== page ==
A software bill of materials (SBOM) has become a crucial piece of documentation, one that can help businesses and developers stay in compliance with security policies and rest assured they aren’t using or building on top of a platform filled with vulnerabilities.
In a previous tutorial, I’ve already covered how to build an SBOM for container images with Syft. This time around we’re going to do the same thing with your operating system. Why would you do this? The best answer for that is to know everything that is installed as well as the version number of everything installed. With this information, you can then find out if any package on your system includes vulnerabilities.
Sounds a bit extra, doesn’t it? Consider this. Your operating system receives regular updates. When that happens, you apply those updates — if not, then you should get into the habit of doing so. Once those updates are installed, your computer is safer, right? Right? Maybe. It all depends on if the vulnerabilities have been patched. If you’re a Linux user, chances are pretty good those vulnerabilities will be patched pretty soon after they are discovered. Windows and macOS users are, unfortunately, under the release cycles of two proprietary OSes, so the vulnerabilities might take a bit more time to patch.
The important thing is, you —the user, developer, IT admin, etc. — can be aware of the problems.
So how do you do this? Let me show you.
Generate an SBOM on Linux
First, we’re going to do this on Linux, because the open source operating system offers the easiest method of doing so.
Let’s start with a Ubuntu-based distribution. I’ll demonstrate on Pop!_OS, which is based on Ubuntu 20.10. To generate the SBOM, open a terminal window and issue the command:
The output of the command will list every package that has been installed on the system (Figure 1).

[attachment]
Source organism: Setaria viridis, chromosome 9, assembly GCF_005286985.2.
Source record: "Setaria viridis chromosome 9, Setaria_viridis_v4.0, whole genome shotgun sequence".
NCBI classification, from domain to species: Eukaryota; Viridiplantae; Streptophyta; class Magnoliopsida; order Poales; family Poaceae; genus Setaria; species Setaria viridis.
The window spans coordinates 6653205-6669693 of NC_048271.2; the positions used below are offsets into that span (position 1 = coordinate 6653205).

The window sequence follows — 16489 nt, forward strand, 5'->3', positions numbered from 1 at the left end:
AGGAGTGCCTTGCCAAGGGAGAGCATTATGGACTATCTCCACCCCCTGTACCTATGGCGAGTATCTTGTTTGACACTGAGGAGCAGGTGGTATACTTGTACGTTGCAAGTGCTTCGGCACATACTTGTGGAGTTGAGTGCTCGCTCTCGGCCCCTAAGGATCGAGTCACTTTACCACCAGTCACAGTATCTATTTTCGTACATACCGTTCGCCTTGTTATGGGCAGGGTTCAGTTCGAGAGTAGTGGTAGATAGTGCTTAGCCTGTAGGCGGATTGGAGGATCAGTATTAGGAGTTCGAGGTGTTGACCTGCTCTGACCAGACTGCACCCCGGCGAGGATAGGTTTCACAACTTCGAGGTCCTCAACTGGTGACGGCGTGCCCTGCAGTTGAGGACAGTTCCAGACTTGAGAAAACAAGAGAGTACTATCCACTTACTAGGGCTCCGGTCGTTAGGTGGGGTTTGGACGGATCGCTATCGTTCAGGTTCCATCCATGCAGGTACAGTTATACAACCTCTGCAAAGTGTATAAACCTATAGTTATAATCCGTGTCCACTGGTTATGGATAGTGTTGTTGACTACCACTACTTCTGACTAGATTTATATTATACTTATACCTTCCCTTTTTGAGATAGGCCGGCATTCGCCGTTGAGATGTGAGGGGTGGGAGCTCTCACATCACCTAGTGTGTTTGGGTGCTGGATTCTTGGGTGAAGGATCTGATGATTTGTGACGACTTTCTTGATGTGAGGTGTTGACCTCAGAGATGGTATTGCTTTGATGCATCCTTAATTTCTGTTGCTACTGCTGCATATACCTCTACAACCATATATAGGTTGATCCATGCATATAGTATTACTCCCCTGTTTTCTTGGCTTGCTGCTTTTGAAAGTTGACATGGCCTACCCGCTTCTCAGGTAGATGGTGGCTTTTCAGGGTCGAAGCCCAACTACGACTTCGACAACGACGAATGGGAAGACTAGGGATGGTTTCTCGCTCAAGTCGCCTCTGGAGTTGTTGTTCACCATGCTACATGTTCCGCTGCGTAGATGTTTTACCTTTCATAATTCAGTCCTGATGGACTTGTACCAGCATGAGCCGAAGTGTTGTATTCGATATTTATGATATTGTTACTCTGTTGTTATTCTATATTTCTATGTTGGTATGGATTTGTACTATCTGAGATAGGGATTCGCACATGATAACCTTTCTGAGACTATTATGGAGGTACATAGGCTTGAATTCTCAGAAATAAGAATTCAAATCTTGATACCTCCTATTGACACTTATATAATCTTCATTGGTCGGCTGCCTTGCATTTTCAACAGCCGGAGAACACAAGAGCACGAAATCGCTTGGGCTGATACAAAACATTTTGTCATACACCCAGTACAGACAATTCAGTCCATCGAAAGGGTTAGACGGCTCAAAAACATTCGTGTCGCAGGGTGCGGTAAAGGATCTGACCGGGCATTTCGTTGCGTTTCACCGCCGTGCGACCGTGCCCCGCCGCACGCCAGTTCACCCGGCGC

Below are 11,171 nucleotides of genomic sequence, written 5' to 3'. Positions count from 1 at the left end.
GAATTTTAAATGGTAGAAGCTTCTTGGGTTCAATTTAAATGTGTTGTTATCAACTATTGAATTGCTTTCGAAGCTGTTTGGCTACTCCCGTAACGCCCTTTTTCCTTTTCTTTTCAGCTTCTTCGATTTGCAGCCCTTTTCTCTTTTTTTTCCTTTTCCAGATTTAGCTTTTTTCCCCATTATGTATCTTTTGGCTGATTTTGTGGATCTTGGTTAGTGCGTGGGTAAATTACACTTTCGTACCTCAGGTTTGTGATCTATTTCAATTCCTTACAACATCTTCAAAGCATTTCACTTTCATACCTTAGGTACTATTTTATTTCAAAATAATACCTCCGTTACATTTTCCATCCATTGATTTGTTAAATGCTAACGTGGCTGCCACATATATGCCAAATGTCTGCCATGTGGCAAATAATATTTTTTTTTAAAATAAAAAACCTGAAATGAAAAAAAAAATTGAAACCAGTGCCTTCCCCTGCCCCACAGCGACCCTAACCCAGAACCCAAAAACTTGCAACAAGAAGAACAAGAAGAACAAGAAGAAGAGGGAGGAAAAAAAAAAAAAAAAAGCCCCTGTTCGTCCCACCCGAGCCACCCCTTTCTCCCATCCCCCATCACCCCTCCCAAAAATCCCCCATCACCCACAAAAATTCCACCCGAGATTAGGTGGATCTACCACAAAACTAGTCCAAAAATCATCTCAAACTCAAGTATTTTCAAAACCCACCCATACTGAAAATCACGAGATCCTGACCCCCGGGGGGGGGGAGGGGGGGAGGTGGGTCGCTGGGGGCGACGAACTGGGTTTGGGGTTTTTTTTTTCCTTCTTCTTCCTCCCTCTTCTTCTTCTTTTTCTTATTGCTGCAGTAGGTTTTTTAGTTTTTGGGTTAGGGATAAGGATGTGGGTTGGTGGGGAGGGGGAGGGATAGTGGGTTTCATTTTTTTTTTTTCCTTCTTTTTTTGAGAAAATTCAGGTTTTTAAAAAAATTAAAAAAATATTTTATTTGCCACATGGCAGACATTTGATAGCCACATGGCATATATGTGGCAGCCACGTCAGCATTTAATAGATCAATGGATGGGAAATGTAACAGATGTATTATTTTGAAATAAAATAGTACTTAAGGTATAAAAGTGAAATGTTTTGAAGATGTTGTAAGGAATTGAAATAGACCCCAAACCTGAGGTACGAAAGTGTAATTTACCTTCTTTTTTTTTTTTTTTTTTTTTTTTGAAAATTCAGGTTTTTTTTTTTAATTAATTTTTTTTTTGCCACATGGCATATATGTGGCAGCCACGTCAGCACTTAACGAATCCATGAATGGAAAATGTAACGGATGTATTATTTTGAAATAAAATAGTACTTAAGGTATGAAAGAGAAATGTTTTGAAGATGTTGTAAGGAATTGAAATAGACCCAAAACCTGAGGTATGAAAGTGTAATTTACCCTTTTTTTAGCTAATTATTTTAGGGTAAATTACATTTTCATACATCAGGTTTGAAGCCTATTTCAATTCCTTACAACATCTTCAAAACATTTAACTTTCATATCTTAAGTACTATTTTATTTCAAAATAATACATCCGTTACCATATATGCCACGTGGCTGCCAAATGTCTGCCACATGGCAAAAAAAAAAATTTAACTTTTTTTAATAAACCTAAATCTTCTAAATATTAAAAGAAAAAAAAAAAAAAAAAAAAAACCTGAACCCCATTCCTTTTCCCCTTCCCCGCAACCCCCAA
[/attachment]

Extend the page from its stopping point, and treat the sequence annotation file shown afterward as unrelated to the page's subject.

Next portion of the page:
Of course, you’ll probably need that in a text file, so you can use it for an audit. To do that, simply issue the command:
dpkg --list > sbom.txt
You can then view the sbom.txt file or send it to whoever might need it so they can then compare it to a list of known vulnerabilities.
Let’s do the same thing on a distribution based on RHEL, such as AlmaLinux. For this, the command would be:
You should see a full list of every package installed (Figure 2).
Again, to export that list to a file, the command would be:
rpm -qa > sbom.txt
Generate an SBOM on Windows
This isn’t nearly as easy. Once upon a time, you used to be able to do this within PowerShell or the cmd tool, or using psinfo. But for some reason, as of Windows 10, I cannot get those tools to list anything but Windows release information.
Fortunately, there’s a simple tool that can help us out. The app in question is called Geek Uninstaller. Once installed, run the tool and then click File > Export to HTML (Figure 3).
This will generate an HTML file that you can then browse in your default web browser (Figure 4).
If you do need a list of the updates that have been applied to Windows, open the cmd tool, with admin rights, and issue the following two commands:
output:C:\list.txt product get name, version
The last command will generate the file, list.txt, which contains the update versions for Windows 10.
How to generate an SBOM on macOS
The best way to take care of this on macOS is via the GUI. Here’s what you need to do. Click on the Apple menu, then click About this Mac. From the resulting window, click System Report, which will open yet another window. In the left navigation, click on Applications (under Software), which will generate a full report of all software installed on the machine (Figure 5).
Here’s the trick, you can’t export that list to a file through the GUI. However, if you first click on the upper right pane which lists every piece of software, then select every listing with the keyboard shortcut Command+A, and then click in the lower right pane. That should now list all the details (Figure 6). Then click the keyboard shortcut Command+A followed by Command+C, and you’ll have copied every entry listed.
You can now paste the contents of the clipboard into a document so you can scan through the entire SBOM of your Apple laptop or desktop.
You can now take these lists and use them as your software bill of materials for the operating systems you use. This is a good habit to get into. Just remember, when you update applications or the OS, you’ll want to re-run the command, or re-use the GUI, to re-generate a new SBOM, so you’re always up to date. Compare the installed software to your CVE list of choice, and you are better capable of staying on top of the vulnerability game.
Photo by Alex Jones on Unsplash.